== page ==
As you have seen in the preceding chapters, many web applications involve user input. The sad fact is, however, that users make mistakes: they skip required fields, they put in six-digit phone numbers , and they return all manner of incorrectly formatted data to your application. Your database routines can choke on corrupted data, and orders can be lost, for example, if a credit card number is entered incorrectly or an address is omitted, so it is imperative to validate user input.
Traditionally, it takes a great deal of time and effort to write reliable validation code. Each field must be checked, and routines must be created for ensuring data integrity. If bad data is found, error messages must be displayed so the user knows there is a problem and how to correct it.
In a given application, you may choose to validate that certain fields have a value, that the values fall within a given range, or that the data is formatted correctly. For example, when processing an order, you may need to ensure that the user has input an address and phone number, that the phone number has the right number of digits (and no letters), and that the Social Security number entered is in the appropriate form of nine digits separated by hyphens.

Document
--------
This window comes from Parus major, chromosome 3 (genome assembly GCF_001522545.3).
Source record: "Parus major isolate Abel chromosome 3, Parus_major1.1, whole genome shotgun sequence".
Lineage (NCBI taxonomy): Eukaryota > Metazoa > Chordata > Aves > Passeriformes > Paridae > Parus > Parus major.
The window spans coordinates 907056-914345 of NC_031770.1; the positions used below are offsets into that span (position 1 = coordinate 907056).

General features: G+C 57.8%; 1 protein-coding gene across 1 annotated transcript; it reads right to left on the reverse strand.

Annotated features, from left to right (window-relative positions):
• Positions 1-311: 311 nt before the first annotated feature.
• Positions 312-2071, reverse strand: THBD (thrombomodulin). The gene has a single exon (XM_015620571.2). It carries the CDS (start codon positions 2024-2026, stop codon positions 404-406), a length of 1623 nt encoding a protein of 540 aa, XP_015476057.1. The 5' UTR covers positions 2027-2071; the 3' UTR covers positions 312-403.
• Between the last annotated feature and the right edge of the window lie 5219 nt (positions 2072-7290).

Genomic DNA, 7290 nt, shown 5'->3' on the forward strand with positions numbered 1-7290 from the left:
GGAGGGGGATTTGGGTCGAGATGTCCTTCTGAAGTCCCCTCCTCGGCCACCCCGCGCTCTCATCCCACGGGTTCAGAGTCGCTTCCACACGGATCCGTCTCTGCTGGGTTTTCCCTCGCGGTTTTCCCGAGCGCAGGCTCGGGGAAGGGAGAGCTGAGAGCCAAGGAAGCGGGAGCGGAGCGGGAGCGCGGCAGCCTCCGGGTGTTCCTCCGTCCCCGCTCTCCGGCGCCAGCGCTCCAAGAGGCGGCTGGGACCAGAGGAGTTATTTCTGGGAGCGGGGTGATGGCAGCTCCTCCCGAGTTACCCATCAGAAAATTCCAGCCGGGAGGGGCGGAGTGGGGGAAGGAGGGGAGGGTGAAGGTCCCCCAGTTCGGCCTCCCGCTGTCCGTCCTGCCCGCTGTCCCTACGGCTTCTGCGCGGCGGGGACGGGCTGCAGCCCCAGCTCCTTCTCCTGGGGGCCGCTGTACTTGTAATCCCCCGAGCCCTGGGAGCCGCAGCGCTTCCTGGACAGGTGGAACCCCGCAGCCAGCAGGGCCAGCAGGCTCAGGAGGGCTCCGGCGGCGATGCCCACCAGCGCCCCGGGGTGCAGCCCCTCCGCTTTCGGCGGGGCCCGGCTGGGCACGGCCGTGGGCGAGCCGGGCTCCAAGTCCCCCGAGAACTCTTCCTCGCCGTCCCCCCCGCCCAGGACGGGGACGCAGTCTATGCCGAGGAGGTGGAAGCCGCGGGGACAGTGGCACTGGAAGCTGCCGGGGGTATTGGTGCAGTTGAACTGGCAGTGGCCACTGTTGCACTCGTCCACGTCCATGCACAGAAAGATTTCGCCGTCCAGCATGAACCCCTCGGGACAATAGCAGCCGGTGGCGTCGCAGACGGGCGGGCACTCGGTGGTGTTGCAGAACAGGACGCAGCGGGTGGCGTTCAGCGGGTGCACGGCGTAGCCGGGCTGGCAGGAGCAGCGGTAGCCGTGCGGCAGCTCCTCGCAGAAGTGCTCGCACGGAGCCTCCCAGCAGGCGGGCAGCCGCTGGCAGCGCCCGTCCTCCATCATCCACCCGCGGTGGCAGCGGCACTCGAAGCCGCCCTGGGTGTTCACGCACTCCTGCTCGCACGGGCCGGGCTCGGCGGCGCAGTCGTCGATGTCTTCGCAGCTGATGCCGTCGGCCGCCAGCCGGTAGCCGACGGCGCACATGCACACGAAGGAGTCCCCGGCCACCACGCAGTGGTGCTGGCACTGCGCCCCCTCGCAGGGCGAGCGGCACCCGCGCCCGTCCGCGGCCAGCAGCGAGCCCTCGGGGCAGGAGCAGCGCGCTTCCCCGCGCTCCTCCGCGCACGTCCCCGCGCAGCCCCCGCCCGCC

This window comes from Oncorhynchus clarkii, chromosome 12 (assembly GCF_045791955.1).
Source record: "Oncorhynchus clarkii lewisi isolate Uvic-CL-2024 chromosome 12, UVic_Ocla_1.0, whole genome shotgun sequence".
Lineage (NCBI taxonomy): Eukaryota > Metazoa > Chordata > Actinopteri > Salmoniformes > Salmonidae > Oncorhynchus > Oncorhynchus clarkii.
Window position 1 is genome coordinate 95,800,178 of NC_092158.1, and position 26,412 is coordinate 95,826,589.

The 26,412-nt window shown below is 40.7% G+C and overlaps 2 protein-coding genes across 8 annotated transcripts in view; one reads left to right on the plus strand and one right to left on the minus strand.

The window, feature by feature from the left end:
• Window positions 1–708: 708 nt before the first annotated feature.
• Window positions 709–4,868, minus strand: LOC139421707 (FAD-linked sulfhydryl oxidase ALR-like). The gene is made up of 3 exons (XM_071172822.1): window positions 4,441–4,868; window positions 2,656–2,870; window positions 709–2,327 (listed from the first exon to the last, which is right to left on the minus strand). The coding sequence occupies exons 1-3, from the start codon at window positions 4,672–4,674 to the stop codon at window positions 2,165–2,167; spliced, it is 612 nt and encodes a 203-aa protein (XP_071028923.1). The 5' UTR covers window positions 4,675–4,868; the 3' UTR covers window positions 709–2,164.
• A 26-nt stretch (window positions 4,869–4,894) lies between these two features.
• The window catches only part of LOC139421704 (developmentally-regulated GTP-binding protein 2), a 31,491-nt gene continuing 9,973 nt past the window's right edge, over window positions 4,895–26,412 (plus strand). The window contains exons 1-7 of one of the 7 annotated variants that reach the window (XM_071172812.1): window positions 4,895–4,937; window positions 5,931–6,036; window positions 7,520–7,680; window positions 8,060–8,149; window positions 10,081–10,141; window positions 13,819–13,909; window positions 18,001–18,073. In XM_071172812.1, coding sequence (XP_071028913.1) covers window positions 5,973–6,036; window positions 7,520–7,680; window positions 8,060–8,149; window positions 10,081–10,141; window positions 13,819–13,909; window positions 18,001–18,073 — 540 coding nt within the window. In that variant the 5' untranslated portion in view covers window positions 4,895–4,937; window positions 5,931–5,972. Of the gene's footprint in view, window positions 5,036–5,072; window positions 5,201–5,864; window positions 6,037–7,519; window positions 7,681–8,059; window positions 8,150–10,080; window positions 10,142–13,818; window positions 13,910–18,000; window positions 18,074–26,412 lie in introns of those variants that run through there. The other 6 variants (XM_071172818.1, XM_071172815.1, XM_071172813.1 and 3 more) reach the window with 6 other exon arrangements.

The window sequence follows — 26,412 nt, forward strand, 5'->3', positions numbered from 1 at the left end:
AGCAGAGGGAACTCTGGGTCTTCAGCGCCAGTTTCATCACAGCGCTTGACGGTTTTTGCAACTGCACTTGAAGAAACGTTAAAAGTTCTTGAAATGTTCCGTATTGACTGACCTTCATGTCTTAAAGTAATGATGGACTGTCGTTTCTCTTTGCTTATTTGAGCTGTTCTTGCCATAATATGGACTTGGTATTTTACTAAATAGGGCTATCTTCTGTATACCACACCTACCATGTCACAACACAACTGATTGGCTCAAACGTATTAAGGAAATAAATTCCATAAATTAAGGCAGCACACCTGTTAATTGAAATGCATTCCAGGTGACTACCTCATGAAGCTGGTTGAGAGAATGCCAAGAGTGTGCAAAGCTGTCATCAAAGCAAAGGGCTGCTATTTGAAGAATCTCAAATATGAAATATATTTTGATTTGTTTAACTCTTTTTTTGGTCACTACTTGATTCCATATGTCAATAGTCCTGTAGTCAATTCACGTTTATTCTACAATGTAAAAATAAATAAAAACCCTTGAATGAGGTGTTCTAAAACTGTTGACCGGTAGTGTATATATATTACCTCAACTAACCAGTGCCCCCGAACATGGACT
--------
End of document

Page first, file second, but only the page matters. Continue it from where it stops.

Some applications require more complex validation, in which one field is validated to be within a range established by two other fields. For example, you might ask in one field what date the customer wishes to arrive at your hotel, and in a second ...